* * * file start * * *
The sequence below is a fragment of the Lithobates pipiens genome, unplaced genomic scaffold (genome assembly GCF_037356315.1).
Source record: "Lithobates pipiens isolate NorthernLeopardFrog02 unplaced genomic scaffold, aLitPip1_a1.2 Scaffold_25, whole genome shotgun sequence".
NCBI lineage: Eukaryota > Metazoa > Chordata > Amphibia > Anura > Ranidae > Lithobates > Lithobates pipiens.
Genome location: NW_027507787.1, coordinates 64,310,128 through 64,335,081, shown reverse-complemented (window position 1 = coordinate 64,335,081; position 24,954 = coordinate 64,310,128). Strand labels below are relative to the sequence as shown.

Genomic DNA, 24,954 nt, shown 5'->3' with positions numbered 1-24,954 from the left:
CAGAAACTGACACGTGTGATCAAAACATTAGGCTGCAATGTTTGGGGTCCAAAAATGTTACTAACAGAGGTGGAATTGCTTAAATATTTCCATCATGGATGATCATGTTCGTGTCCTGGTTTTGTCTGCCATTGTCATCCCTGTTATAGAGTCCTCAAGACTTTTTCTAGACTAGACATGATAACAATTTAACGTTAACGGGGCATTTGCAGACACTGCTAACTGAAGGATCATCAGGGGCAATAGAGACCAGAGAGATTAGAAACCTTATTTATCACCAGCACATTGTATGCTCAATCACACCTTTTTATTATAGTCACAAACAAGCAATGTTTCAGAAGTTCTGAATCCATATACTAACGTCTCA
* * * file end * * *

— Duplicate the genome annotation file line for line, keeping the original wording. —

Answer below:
The sequence below is a fragment of the Lithobates pipiens genome, unplaced genomic scaffold (genome assembly GCF_037356315.1).
Source record: "Lithobates pipiens isolate NorthernLeopardFrog02 unplaced genomic scaffold, aLitPip1_a1.2 Scaffold_25, whole genome shotgun sequence".
NCBI lineage: Eukaryota > Metazoa > Chordata > Amphibia > Anura > Ranidae > Lithobates > Lithobates pipiens.
Genome location: NW_027507787.1, coordinates 64,310,128 through 64,335,081, shown reverse-complemented (window position 1 = coordinate 64,335,081; position 24,954 = coordinate 64,310,128). Strand labels below are relative to the sequence as shown.

Genomic DNA, 24,954 nt, shown 5'->3' with positions numbered 1-24,954 from the left:
CAGAAACTGACACGTGTGATCAAAACATTAGGCTGCAATGTTTGGGGTCCAAAAATGTTACTAACAGAGGTGGAATTGCTTAAATATTTCCATCATGGATGATCATGTTCGTGTCCTGGTTTTGTCTGCCATTGTCATCCCTGTTATAGAGTCCTCAAGACTTTTTCTAGACTAGACATGATAACAATTTAACGTTAACGGGGCATTTGCAGACACTGCTAACTGAAGGATCATCAGGGGCAATAGAGACCAGAGAGATTAGAAACCTTATTTATCACCAGCACATTGTATGCTCAATCACACCTTTTTATTATAGTCACAAACAAGCAATGTTTCAGAAGTTCTGAATCCATATACTAACGTCTCA